Concrete is generally thought to be a resilient material. Yet, those responsible for maintaining today’s concrete structures are finding their buildings and bridges may not last as long as they’d like, partly due to the destructive effects of corrosion.
Rest assured, corrosion issues can be successfully addressed. Long-term durability in modern concrete structures is frequently impacted by corrosion of the embedded steel used to reinforce and limit cracking. Steel, when exposed to oxygen, has a thin protective layer on the surface that helps to prevent the steel from corroding. Concrete can help maintain this protective layer by maintaining a high pH level. If this pH drops, the protective layer can diminish and allow the steel corrosion process to begin. As steel corrodes, it begins to expand and is capable of expanding up to six to 10 times in volume. Long before reaching this level of corrosion, the steel will cause the concrete covering the steel to crack and potentially spall.
One of the more common causes of corrosion, and eventual spalling of concrete, comes from the use of de-icing salts and a chemical process known as carbonation. De-icing salts generally consist of chlorides, electrolytes that react with other components in the concrete to form an acid, which can cause areas of severe corrosion. Carbonation of concrete develops when carbon dioxide in the atmosphere reacts with components in cement—the bonding agent of concrete— to form a molecule with a lower pH. This reaction affects the concrete from the concrete surface to the interior, or through cracks in the concrete cover. It may take years for these chemical reactions to reach the steel, and several more years to see the effects of the corrosion. However, if not treated early, the reaction may cause severe and dangerous conditions.
Terracon recently helped a client address deterioration of concrete used in a 60-year-old residence hall at a university. It was suspected that salts containing chlorides were used within the concrete mixture to help accelerate the concrete curing time when it was placed during the winter months. A combination of chlorides, moisture, and carbonation eventually caused the steel reinforcement to corrode the concrete on the underside of the facility’s roof decks.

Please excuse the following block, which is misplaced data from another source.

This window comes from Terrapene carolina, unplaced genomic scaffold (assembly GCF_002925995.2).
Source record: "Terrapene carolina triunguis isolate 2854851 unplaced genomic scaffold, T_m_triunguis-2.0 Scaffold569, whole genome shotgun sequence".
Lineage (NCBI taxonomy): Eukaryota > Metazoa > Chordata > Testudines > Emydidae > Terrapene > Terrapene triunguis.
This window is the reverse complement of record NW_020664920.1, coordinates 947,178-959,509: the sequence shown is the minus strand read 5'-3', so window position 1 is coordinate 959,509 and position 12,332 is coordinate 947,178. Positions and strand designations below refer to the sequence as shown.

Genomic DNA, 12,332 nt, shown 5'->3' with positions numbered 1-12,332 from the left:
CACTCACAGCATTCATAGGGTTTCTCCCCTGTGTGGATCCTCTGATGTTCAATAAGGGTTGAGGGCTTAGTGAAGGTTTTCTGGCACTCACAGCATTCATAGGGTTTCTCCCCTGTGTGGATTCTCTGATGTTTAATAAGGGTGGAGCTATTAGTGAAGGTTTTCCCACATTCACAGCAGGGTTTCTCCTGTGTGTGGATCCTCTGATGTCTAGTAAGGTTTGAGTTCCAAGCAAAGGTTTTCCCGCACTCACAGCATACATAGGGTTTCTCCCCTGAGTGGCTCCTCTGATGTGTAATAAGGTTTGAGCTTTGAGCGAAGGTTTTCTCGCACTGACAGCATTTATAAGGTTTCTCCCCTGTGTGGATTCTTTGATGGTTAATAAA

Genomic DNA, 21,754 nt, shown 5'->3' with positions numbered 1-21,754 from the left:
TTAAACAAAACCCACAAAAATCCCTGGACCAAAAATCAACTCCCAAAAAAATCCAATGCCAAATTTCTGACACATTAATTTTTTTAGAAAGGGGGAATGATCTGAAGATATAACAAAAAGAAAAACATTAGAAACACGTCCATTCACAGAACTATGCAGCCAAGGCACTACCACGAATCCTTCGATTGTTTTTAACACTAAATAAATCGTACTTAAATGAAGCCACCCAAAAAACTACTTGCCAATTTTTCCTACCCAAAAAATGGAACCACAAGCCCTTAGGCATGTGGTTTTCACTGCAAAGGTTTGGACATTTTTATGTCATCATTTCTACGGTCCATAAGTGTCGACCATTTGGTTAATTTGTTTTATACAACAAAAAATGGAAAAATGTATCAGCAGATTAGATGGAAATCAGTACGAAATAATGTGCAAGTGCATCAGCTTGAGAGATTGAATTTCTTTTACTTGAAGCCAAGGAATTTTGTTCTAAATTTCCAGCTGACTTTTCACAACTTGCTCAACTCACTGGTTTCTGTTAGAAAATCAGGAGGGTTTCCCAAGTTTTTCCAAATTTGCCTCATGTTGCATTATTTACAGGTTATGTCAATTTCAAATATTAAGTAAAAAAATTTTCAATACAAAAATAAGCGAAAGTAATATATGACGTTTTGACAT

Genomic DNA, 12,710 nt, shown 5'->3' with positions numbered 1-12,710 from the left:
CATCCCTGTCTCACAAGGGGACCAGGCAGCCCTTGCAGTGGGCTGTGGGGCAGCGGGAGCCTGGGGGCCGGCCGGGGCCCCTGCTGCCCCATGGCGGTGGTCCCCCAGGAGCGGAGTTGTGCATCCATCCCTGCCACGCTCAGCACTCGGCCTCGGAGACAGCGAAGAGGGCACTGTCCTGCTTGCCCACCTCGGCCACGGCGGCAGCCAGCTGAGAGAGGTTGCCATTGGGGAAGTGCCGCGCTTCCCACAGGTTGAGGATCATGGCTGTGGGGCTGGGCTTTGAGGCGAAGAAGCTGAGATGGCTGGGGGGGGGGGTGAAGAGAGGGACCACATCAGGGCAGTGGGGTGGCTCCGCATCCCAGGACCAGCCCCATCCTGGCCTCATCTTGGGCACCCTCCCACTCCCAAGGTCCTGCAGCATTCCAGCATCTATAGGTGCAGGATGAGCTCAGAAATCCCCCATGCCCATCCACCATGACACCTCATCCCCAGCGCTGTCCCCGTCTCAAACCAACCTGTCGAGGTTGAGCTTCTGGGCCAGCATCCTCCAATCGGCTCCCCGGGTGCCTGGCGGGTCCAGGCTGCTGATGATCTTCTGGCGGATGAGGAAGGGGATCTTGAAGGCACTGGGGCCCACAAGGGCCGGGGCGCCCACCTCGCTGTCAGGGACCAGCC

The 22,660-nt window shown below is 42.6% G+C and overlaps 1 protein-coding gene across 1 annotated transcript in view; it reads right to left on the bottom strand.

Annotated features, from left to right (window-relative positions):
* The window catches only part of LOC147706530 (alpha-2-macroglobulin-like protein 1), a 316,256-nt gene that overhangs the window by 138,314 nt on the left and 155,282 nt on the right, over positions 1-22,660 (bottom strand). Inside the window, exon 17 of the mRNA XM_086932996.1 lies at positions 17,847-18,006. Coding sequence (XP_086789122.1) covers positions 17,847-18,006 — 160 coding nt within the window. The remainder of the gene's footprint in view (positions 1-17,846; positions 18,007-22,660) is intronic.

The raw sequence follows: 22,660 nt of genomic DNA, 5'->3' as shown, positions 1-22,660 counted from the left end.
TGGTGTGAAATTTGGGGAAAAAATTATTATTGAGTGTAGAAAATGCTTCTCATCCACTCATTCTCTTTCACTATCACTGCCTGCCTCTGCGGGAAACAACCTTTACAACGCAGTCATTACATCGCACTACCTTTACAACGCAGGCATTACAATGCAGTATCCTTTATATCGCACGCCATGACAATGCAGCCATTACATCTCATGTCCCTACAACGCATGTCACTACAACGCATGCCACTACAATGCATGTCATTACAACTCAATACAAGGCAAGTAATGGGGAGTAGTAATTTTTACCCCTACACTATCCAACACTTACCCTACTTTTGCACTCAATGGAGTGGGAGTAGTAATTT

Our team provided the owner with a survey and testing of the concrete to map the distress and determine the cause of the deterioration. Based on our findings, we developed repair options and an engineer’s estimate for completing the repairs. Due to the age of the building, the budget, and the long-term plan for the building, only a portion of the decks was selected for repair. Areas selected for repairs utilized sacrificial anodes, tabs of zinc connected to the steel meant to corrode before the steel corrodes, allowing for extended service life of the steel. Observations were performed to check the connection between the sacrificial anodes and the steel, the cleaning and coating of the steel reinforcement, and the installation of the mortar to confirm the repair mortar was well bonded to the substrate.
The repairs performed are expected to provide an additional 10 years of service life to allow the structure to be used while the building is slowly decommissioned.
Jeff Poe, Jr., P.E., MSCE, RRO is an engineer in the Charlotte, N.C., office. He has six years experience in building enclosure design and testing, structural material diagnostics and repairs, and contract administration.